Article by: Hari Yellina
The emergency zone has been expanded as a result of the discovery of three additional properties with Varroa mite infestations. Acting Chief Plant Protection Officer for the NSW Department of Primary Industries (NSW DPI), Dr. Chris Anderson, announced that the emergency zone, which had already been expanded to include Bulahdelah on the mid-north coast and south of Newcastle at Calga on Thursday, has now been expanded once more to include the Port Stephens Peninsula region. There are currently 16 locations where it has been established that the Varroa mite has infiltrated the hives. These locations include Tanilba Bay, Salt Ash, and another in Mayfield East.
Dr. Anderson stated that subsequent beekeeping reports and investigations by NSW DPI investigators had revealed three varroa mite infestations at these premises. As a result, the Port Stephens Peninsula is now a part of the emergency order’s red 10-kilometer eradication zone, where beehives will be put to death. As part of the massive effort to stop the threat’s spread, “NSW DPI biosecurity experts continue to act to protect the NSW bee sector in collaboration with Local Land Services, NSW Police, Rural Fire Service, and the wider community.” In order to help ensure the honeybee industry’s continued success, Mr. Anderson said the NSW DPI continues to ask everyone who has purchased honeybees (including queen bees, nucleus hives, and hives with honeybees) within the 50-kilometer emergency notification zone of the Port of Newcastle to report them.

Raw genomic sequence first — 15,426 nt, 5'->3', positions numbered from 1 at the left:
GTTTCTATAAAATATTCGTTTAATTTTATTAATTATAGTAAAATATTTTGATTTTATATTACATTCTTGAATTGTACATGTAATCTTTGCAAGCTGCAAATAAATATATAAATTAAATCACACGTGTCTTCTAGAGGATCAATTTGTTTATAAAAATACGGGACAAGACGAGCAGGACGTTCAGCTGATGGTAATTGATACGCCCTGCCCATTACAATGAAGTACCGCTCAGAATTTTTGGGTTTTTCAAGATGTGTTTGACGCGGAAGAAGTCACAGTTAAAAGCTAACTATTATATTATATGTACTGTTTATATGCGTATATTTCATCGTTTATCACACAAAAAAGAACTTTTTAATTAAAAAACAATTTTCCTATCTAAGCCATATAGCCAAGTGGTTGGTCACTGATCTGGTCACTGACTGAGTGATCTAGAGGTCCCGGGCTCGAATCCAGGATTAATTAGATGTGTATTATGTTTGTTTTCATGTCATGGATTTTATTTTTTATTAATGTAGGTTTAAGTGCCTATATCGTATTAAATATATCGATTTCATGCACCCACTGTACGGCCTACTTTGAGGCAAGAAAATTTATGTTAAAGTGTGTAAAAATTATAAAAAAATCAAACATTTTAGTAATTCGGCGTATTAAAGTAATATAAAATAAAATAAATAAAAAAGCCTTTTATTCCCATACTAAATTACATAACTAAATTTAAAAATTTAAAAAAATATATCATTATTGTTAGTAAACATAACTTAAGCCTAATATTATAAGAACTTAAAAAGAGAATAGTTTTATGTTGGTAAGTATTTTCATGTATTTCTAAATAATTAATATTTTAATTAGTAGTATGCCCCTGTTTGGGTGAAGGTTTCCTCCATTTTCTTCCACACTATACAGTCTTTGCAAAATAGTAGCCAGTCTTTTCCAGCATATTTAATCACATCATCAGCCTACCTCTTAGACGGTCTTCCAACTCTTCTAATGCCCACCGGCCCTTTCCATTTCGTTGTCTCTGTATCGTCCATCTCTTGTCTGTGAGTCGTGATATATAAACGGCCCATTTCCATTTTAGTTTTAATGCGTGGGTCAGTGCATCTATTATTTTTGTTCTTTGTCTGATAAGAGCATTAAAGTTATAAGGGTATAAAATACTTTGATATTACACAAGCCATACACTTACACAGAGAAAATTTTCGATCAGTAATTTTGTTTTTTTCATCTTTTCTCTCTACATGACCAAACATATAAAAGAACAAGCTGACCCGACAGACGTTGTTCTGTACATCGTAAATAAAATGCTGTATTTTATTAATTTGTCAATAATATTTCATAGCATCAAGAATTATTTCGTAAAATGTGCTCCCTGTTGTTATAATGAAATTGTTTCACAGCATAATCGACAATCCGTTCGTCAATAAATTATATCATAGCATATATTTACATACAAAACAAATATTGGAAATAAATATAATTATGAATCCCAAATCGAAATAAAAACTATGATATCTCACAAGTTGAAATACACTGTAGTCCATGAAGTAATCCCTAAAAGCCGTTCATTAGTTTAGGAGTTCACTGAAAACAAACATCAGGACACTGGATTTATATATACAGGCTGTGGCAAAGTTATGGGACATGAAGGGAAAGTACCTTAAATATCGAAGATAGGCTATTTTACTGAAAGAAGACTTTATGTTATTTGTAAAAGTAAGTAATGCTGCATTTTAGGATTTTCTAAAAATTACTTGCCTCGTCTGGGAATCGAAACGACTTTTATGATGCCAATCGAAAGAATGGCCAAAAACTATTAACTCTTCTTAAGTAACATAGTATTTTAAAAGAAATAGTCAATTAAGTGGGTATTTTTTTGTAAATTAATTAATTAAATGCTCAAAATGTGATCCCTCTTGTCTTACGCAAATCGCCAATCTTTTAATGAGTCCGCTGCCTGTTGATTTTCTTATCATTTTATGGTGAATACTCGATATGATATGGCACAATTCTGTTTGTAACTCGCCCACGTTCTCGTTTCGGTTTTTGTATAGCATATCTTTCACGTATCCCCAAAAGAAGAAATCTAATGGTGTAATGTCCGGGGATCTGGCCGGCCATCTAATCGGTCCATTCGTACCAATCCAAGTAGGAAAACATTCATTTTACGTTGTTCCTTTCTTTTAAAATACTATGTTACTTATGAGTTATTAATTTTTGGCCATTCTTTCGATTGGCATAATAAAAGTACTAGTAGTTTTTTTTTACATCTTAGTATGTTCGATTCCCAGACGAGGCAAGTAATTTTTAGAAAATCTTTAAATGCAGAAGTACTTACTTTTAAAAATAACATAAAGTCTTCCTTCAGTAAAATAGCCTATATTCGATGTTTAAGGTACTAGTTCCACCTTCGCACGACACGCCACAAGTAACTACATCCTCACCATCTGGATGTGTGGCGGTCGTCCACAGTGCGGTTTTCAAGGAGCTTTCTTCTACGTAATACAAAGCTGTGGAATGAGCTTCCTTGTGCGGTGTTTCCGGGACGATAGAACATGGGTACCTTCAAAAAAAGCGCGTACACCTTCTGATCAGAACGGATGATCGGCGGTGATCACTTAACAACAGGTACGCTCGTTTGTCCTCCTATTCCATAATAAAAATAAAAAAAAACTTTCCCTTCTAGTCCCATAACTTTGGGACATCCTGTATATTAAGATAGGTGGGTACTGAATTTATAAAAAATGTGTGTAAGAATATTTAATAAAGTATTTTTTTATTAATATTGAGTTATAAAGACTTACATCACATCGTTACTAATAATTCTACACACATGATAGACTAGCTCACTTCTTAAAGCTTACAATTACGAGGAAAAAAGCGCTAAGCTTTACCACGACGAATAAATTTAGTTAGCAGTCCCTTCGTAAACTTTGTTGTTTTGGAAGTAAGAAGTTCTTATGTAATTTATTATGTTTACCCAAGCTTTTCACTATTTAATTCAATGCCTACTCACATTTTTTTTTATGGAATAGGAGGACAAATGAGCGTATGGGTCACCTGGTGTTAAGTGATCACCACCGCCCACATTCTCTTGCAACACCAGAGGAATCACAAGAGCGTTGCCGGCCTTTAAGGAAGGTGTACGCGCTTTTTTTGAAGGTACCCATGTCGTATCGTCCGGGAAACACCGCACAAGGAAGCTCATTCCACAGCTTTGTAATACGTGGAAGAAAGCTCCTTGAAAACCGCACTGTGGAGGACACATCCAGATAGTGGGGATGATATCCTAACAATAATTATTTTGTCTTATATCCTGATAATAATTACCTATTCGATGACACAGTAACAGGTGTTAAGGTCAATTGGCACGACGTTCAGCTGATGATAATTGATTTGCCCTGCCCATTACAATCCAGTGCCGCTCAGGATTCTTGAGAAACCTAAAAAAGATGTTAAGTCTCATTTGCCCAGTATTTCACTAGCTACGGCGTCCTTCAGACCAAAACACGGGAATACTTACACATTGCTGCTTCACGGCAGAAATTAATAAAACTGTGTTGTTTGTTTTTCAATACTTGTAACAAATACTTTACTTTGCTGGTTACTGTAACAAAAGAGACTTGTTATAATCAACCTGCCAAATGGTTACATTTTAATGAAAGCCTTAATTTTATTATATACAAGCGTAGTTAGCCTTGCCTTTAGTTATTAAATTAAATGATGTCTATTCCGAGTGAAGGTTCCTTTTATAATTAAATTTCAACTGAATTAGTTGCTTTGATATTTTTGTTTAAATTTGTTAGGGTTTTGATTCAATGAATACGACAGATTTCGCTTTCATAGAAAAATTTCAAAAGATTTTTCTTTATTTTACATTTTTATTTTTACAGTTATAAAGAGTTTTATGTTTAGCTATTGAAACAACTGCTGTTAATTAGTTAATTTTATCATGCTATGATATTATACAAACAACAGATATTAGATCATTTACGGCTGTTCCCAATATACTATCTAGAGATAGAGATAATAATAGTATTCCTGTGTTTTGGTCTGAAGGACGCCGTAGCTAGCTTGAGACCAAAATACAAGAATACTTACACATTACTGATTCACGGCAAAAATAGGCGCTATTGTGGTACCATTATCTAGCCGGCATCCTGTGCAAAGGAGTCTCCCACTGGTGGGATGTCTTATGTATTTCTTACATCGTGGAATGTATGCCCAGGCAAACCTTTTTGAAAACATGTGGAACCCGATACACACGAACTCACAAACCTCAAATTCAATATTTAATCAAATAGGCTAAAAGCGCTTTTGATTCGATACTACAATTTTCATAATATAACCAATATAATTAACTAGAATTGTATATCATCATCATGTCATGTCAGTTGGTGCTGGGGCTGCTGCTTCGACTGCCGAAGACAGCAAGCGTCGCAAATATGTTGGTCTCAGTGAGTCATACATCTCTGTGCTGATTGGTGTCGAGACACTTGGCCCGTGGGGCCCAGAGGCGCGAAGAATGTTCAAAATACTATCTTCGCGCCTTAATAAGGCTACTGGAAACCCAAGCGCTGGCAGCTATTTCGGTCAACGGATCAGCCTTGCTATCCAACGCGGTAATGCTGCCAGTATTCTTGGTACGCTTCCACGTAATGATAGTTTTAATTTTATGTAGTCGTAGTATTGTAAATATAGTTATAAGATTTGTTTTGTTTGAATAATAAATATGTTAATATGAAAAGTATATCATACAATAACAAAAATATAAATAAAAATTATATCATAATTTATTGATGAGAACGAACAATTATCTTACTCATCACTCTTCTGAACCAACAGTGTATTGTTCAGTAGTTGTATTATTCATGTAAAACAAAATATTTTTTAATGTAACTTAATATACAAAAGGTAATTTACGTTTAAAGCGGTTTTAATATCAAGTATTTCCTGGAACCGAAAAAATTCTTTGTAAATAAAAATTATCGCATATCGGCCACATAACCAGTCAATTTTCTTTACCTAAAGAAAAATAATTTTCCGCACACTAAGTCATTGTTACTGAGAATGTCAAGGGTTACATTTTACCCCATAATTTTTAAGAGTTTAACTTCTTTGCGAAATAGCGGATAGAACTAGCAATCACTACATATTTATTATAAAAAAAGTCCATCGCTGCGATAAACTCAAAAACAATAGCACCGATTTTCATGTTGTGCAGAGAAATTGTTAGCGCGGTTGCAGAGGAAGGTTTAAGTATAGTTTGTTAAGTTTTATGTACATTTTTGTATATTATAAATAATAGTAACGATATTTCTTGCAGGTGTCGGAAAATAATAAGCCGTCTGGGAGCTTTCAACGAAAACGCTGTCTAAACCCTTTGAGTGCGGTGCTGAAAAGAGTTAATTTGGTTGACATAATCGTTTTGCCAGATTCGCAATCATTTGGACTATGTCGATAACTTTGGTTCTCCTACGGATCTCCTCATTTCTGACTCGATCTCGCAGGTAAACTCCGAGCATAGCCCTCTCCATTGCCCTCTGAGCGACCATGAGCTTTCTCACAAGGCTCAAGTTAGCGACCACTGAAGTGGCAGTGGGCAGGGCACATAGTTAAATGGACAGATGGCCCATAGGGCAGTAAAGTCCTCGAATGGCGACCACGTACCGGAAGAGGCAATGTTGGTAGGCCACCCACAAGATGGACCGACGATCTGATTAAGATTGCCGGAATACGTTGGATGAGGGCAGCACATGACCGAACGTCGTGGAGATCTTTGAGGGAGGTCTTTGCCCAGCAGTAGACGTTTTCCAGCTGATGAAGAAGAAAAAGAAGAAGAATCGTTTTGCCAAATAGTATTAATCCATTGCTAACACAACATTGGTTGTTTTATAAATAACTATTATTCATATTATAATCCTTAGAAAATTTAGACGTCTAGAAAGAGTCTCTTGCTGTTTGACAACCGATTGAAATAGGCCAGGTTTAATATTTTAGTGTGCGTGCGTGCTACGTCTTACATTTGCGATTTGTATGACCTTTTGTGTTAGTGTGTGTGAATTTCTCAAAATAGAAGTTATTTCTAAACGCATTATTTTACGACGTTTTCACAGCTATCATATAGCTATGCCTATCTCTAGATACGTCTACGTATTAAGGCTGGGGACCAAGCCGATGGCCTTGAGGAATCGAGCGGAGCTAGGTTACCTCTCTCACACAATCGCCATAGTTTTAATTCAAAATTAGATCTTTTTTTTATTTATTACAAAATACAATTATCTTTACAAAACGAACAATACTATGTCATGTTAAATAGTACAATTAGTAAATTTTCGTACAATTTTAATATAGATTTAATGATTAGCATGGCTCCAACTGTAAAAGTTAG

Community reporting will be crucial in facilitating and liberating honeybee movement throughout the whole of NSW, particularly around almond pollination, according to Dr. Anderson. The Varroa mite response plan has also been updated, and while it is still necessary to put honeybee colonies out of commission in eradication zones and destroy internal hive equipment like brood and honey frames, other equipment will only be destroyed when a risk assessment deems it necessary. There are also options to decontaminate external equipment like hive boxes, pallets, and straps as well as metal ware so beekeepers can keep them. Beekeepers are reminded of the group permit that enables the relocation of honeybees and hives in flood-prone locations to higher ground on the property or, if that is not possible, to another location within the same emergency zone. The hives “cannot be transferred back to the original place” once they have been moved in accordance with this Permit, according to Dr. Anderson.